The PRINCE indicators, like most footprint indicators, only allocate environmental pressures to producer countries at the national scale. However, to understand what impacts pressures like resource extraction, land-use and different types of pollution might lead to, it helps to know more about the local conditions at a subnational scale – especially in large countries with highly varied ecological zones.
This case study examined subnational sourcing, and deforestation risk, of soy production in Brazil for animal feed associated with different components of Swedish consumption. To do this, subnational production, trade and land-use data from the Trase initiative, were experimentally linked with SEI’s IOTA MRIO model. A similar method could potentially be used for other land-based commodities and environmental pressures, which would provide more impact-sensitive consumption-based macroindicators. Read more about the case study or read the new open-access peer-reviewed paper “Capturing the heterogeneity of sub-national production in global trade flows“.
The main PRINCE water use indicator estimates the total volume of blue water use (in Mm3) embedded in goods and services consumed in Sweden. However, extraction of water can have very different impacts on ecosystem services depending on the context – in particular the level of water scarcity – in regions of production.
One case study weighted the PRINCE blue water use statistics for a range of agricultural crops, using indices of water scarcity. This substantially changed the rankings of blue water footprints for various combinations of crop type and producer country. Wheat from the Rest of Asia and Pacific region was associated with the largest water footprint. The water use weighting highlighted the potential water scarcity impact of fruit imports to Sweden from the Middle East. Read more.
While terrestrial production systems are relatively well represented in consumption-based environmental accounts, wild fisheries are much less so. This case study developed new environmental extensions for MRIO modeling that nuance available wild fish production data by factoring in important variables such as life history characteristics of the species caught, species vulnerability, the region in which they are caught, and method of catch. The resulting indicators capture not just direct consumption of fish products, but also embedded pressures – for example, discarded bycatch and fish-based feed fed to animals. Watch a presentation of the results by Chris West. Read about the journal paper “Improving consumption based accounting for global capture fisheries“.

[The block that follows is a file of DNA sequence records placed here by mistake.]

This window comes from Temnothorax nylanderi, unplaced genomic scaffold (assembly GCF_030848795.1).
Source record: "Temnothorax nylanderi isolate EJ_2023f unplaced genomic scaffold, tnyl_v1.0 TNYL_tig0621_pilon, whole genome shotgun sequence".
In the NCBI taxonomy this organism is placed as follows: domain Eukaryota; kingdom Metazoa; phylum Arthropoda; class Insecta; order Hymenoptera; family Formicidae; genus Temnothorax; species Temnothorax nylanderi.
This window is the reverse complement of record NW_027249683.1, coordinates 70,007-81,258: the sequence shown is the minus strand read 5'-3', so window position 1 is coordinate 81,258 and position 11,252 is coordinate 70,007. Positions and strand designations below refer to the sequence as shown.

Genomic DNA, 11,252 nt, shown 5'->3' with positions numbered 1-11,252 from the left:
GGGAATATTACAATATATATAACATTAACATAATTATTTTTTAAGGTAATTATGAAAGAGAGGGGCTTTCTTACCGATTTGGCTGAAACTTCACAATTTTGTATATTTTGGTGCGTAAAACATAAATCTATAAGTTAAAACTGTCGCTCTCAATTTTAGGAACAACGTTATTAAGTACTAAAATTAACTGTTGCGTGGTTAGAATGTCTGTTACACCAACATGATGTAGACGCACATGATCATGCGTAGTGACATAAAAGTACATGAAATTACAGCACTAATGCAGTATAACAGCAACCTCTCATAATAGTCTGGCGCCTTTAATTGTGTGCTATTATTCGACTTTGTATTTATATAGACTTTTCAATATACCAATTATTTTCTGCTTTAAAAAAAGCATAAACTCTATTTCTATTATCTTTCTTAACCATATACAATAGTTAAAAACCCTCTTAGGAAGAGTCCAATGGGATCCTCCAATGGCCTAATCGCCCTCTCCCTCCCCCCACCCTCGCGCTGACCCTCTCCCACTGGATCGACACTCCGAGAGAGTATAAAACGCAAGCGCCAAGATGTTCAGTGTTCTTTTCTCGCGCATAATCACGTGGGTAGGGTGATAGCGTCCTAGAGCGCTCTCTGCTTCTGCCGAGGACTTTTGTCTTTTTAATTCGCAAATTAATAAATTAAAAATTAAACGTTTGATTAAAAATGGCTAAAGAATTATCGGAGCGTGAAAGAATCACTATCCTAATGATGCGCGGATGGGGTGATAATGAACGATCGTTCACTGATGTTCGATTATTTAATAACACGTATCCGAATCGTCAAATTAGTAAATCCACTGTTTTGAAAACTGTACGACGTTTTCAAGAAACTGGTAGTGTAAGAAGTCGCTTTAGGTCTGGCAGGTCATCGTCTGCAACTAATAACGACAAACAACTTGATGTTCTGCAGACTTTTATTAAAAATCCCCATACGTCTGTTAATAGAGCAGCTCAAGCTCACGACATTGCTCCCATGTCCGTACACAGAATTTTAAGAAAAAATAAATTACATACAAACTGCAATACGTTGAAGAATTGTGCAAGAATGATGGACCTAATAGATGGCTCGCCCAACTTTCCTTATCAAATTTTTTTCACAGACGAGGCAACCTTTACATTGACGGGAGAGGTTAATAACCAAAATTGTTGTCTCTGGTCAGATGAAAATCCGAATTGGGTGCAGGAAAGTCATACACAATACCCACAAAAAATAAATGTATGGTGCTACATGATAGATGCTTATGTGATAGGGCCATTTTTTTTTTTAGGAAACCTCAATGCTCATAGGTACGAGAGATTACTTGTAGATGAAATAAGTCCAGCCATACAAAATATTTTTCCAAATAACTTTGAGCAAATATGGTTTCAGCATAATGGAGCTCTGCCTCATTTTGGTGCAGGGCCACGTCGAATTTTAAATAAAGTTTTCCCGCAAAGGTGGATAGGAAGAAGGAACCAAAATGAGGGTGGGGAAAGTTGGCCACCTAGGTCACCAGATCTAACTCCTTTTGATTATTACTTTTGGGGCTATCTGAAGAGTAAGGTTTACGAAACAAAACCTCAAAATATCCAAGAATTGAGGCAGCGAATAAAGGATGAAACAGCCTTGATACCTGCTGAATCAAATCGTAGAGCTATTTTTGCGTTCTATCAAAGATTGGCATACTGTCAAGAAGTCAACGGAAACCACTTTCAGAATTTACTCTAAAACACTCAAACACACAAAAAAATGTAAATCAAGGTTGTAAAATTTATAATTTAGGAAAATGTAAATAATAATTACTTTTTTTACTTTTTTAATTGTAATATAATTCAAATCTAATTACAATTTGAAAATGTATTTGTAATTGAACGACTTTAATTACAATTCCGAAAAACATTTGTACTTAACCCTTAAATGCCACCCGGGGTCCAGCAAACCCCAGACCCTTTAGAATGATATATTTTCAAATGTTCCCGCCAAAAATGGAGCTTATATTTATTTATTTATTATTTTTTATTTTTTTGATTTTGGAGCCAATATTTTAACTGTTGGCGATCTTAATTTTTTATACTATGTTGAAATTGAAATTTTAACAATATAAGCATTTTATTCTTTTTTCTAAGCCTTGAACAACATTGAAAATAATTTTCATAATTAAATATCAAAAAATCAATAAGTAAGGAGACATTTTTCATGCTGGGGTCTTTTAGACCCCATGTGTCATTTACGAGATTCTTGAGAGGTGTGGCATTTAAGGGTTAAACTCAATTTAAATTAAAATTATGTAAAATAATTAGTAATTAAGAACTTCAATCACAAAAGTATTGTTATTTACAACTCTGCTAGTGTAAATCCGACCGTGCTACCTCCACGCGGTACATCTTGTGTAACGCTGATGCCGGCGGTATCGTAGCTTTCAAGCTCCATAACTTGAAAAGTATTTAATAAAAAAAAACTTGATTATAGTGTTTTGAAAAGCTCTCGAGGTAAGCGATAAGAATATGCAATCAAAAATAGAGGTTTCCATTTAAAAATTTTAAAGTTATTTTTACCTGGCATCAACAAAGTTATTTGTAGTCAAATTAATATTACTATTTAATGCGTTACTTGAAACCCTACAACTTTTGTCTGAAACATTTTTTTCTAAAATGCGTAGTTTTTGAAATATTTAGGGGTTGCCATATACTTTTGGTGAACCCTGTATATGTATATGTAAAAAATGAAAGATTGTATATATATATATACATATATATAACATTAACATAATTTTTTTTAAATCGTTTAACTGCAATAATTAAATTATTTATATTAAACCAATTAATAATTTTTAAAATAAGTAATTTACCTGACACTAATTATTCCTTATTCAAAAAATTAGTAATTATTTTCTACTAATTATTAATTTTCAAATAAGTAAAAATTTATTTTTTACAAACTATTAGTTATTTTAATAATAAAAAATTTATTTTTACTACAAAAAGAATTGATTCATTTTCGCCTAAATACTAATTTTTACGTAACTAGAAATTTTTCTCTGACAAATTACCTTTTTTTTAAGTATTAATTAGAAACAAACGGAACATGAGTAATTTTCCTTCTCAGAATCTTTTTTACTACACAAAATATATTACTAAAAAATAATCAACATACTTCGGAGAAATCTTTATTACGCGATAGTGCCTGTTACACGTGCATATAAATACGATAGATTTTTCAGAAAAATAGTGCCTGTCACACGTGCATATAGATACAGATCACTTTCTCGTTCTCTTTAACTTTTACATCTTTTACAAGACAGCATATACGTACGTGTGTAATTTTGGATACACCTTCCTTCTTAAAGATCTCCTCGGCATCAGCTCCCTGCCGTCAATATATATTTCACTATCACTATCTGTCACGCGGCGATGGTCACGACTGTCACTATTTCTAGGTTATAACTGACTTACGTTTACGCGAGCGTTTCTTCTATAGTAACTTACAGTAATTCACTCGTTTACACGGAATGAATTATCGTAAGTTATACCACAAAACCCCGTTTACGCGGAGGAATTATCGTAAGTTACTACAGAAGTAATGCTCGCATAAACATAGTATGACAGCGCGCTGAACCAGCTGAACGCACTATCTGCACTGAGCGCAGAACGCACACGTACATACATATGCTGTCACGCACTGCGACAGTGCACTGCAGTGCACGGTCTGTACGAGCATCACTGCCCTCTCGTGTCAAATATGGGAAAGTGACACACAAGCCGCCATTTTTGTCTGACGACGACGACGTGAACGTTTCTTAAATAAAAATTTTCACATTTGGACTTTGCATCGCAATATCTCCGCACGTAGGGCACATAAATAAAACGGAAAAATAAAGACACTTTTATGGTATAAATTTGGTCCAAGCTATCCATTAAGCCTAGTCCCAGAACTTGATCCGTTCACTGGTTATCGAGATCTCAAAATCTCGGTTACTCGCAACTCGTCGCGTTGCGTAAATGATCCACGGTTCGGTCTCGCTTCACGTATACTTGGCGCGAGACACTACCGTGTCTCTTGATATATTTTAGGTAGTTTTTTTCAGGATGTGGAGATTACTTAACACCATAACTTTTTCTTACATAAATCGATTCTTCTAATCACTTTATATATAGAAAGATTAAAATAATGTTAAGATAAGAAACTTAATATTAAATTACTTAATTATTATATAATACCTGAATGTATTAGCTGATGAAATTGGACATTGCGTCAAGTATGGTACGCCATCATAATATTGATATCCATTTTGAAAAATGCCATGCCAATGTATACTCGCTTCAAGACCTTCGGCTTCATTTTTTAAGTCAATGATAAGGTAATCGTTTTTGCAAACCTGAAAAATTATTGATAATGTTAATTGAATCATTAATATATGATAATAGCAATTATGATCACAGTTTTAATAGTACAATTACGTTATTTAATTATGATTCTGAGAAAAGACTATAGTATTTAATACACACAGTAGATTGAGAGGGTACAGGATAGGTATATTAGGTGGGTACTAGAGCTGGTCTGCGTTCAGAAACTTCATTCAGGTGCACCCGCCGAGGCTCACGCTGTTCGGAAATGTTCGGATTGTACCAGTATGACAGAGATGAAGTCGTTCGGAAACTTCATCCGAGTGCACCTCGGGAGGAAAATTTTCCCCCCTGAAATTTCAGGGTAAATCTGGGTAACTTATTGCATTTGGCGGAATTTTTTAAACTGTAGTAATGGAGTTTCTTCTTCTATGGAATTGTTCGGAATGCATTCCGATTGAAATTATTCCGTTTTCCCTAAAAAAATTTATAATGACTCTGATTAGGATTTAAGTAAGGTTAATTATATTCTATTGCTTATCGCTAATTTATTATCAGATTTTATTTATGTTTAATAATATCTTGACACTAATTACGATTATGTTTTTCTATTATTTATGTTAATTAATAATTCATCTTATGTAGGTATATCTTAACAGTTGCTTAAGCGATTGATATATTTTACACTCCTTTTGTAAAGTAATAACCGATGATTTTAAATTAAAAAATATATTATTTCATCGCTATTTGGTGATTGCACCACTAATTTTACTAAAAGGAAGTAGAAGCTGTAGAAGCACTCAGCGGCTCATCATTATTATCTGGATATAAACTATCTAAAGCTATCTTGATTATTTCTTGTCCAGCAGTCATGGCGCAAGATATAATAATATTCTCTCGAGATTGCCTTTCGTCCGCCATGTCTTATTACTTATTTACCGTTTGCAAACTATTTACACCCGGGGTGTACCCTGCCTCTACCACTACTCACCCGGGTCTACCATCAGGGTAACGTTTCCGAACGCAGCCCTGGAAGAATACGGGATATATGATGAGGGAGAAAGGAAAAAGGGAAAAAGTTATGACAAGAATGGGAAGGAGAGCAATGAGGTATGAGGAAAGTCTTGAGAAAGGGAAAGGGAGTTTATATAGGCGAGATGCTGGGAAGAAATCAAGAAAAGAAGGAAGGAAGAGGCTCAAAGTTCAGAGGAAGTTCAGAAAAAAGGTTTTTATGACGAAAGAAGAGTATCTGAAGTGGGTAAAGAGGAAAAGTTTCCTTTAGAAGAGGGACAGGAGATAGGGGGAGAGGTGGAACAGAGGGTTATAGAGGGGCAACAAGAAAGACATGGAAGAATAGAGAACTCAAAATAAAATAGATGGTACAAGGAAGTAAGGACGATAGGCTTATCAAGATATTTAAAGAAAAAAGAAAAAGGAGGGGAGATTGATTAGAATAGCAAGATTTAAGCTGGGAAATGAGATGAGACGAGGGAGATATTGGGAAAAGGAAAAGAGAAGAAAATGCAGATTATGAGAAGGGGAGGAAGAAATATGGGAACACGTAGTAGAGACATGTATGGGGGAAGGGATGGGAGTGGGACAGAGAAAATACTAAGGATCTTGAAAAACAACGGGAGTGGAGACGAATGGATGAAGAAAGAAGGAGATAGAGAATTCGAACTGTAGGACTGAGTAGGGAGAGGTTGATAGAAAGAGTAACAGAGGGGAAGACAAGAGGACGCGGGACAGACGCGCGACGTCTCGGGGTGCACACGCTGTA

This case study attempted to balance the focus on environmental pressures with an exploration of the socio-economic benefits that consumption of imported goods by wealthier countries can have in lower-income producer countries. Its findings highlight the positive impact of consumption in Sweden on employment in China. The study values the socio-economic benefits for China of producing goods and services for Swedish consumption at 1499 million euro, resulting in around 500 000 jobs. The benefits are mainly felt by middle- and low-income people in China, and by the manufacturing, mining, leasing and hospitality sectors.
For more information on these case studies contact Viveka Palm or refer to the forthcoming academic papers.